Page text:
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The Original Buccaneers

Across history n' the world o'er there have been many who be dubbed "Pirates!" Sometimes ye will have regional varieties that be immediately identifiable by an age old nickname, such as the Barbary Corsairs. Fer Caribbean Pirates ye would likely hear the term Buccaneer. It's certainly popular enough that arrr own Tampa Bucs use it fer their sports team!

Buccaneers have incredibly humble origins, they did not start out as cut throats n' rogues. In the early 17th Century Hispaniola was home to many French hunters who had no land of thar own, who made their living huntin' n' barbecuing wild boar n' other creatures. Thar Smoke Huts were referred to as boucanes, where they cooked all of the meat they harvested from the local wild life usin' Native Caribbean techniques. Effectively they cooked the predecessor to Jerked Meat, as well as Jerky!

Off the coast of these wild islands the "Boucaniers" would see Spanish Treasure ships returning to Europe with New World Riches, as well as the raiders n' early Caribbean pirates that would prey on their cargo. The hunters sold their meats to the pirates n' it didn't take them too long for many o' them to teach the pirates to cook Buccaneer style, n' for the Hunters to learn how to be Pirates!

Usin' thar small sailin' vessels meant to deftly navigate Caribbean islands they learned to creep aboard Spanish merchant ships n' became natural enemies of the Empire. O'ertime the Anglicized word Buccaneer became synonymous with Pirate or Privateer regardless o' nation.

Fer much o' the 17th Century Hispaniola became a large point o' contention between these Buccaneers n' the Spanish. One o' the most popular pirate havens, Tortuga was on a small isle off the northwest coast of Haiti, it was a popular hangout for French Buccaneers!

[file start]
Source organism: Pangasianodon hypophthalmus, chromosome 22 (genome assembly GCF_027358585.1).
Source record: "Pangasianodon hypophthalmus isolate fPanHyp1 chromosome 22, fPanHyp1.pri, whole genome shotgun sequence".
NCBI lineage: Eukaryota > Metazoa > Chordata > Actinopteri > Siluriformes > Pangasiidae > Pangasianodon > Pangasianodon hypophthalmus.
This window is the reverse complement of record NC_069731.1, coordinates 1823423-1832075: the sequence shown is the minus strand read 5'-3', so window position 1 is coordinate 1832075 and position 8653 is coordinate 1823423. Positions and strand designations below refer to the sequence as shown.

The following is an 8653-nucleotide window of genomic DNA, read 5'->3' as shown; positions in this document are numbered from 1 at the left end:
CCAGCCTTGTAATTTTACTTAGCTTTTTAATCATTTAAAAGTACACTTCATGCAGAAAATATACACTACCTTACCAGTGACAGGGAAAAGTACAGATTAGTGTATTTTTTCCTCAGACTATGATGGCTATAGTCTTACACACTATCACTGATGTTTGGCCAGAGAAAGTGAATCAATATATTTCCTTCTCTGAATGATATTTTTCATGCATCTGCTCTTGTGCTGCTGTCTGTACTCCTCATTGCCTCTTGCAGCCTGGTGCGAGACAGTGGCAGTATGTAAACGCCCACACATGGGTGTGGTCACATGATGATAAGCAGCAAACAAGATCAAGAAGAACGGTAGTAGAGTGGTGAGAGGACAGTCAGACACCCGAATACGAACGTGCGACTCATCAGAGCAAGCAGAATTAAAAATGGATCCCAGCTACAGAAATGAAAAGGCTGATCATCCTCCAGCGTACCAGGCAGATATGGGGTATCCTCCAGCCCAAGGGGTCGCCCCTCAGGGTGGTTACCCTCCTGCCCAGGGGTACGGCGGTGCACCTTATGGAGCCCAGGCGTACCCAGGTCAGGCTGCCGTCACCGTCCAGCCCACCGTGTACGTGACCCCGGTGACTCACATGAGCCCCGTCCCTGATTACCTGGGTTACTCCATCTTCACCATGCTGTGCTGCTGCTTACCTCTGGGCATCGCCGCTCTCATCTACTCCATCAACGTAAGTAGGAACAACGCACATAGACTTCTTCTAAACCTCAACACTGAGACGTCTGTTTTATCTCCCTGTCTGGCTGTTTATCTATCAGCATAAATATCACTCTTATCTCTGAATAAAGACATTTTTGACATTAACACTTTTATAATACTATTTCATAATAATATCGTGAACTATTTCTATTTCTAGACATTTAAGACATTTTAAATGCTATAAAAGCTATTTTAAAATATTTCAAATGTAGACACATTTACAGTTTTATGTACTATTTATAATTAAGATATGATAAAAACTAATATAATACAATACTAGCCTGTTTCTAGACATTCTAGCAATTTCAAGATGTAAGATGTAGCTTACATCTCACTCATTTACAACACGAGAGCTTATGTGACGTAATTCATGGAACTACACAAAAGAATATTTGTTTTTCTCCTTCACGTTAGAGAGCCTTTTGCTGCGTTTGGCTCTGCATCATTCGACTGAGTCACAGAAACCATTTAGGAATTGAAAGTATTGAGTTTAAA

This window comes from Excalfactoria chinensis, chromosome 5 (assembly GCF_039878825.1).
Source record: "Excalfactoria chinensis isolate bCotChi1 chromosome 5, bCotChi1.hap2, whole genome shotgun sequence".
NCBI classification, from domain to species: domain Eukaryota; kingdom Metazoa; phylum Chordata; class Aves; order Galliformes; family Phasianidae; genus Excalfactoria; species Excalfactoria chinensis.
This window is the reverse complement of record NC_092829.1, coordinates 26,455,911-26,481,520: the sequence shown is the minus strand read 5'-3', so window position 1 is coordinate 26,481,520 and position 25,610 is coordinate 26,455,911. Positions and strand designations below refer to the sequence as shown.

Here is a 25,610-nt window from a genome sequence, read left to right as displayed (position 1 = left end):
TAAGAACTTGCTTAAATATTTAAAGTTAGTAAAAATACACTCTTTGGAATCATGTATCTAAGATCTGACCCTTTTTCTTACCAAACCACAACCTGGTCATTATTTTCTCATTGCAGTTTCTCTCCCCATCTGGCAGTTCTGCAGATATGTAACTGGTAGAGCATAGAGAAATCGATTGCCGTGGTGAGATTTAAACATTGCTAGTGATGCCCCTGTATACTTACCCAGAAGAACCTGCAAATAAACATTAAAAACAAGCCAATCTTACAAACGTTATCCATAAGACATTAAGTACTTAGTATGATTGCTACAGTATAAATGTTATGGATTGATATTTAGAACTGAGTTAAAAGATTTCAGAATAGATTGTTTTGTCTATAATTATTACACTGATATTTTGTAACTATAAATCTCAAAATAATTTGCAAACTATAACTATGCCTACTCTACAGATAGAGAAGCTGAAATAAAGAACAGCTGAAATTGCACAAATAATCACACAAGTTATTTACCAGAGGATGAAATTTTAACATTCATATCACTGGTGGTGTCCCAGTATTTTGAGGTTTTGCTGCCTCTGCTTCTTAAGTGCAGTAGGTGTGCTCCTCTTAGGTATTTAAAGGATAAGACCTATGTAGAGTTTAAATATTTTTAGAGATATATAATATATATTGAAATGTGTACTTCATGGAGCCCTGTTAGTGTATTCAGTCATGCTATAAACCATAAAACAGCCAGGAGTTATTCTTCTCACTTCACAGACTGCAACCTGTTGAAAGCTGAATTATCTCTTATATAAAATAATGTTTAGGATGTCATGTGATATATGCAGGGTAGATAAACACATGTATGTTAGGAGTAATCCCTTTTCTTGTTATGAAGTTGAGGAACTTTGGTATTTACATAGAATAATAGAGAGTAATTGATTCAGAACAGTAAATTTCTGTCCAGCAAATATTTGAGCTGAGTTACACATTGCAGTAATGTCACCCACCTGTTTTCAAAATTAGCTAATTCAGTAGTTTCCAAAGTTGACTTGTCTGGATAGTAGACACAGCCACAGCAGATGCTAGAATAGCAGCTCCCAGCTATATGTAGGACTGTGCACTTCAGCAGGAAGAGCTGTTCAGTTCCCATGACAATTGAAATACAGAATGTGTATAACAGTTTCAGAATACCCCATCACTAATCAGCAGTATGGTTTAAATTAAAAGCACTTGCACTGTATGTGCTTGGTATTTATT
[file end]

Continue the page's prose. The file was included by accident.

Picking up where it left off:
A History of Tortuga

The settlement o' Tortuga has been featured prominently in Pirate Fiction o'er time, it's time to learn a little about this humble island! While Port Royal n' Nassau were much more prominent pirate ports, we shouldn't forget that Tortuga also has its own Pirate History.

Tortuga Island (Turtle Island) was a small island off the coast of Modern Haiti, or Hispanola as it was dubbed in the Colonial Era. Allegedly, when Christopher Colombus sailed into the Caribbean in 1492, he saw the Island n' named it for its Turtle shell shape.

It picked up a small colony of Spanish settlers, but it was lightly populated until French n' English colonists arrived around 1625. The new settlers meant to make a life in Hispanola but hadn't thought about the Spanish Military's presence. The Spanish occupied the Island, building a fort after they drove off the colonists. Whenever the military drove off one group of colonists another would appear somewhere else on Hispanola, causing Garrisons to shuffle around n' leave unoccupied forts fer opportunists!

The French saw this n' stole the fort to gain a foothold in the area in 1630, they also shared it with English n' Dutch colonists. The island went through 10 tumultuous years of revolting slaves, Spanish invasions, n' more before "The Brethren of the Coast" made themselves an official organization. It was a short lived group that the Spanish stamped out, but pirates began to call the island home. It was the Fourth and Final time Spain occupied the Island before England n' France reclaimed the territory in 1655. France removed the English citizens and maintained a hold until 1676 when the island was abandoned.

Throughout the 17th Century pirates would spring up from Tortuga however. Henry Morgan drew a sizable contingent of French Pirates from Tortuga in 1670 for a campaign in Cuba. France let their pirates run amok, so Tortuga was an excellent place to stash treasure in the formerly Spanish Fortifications.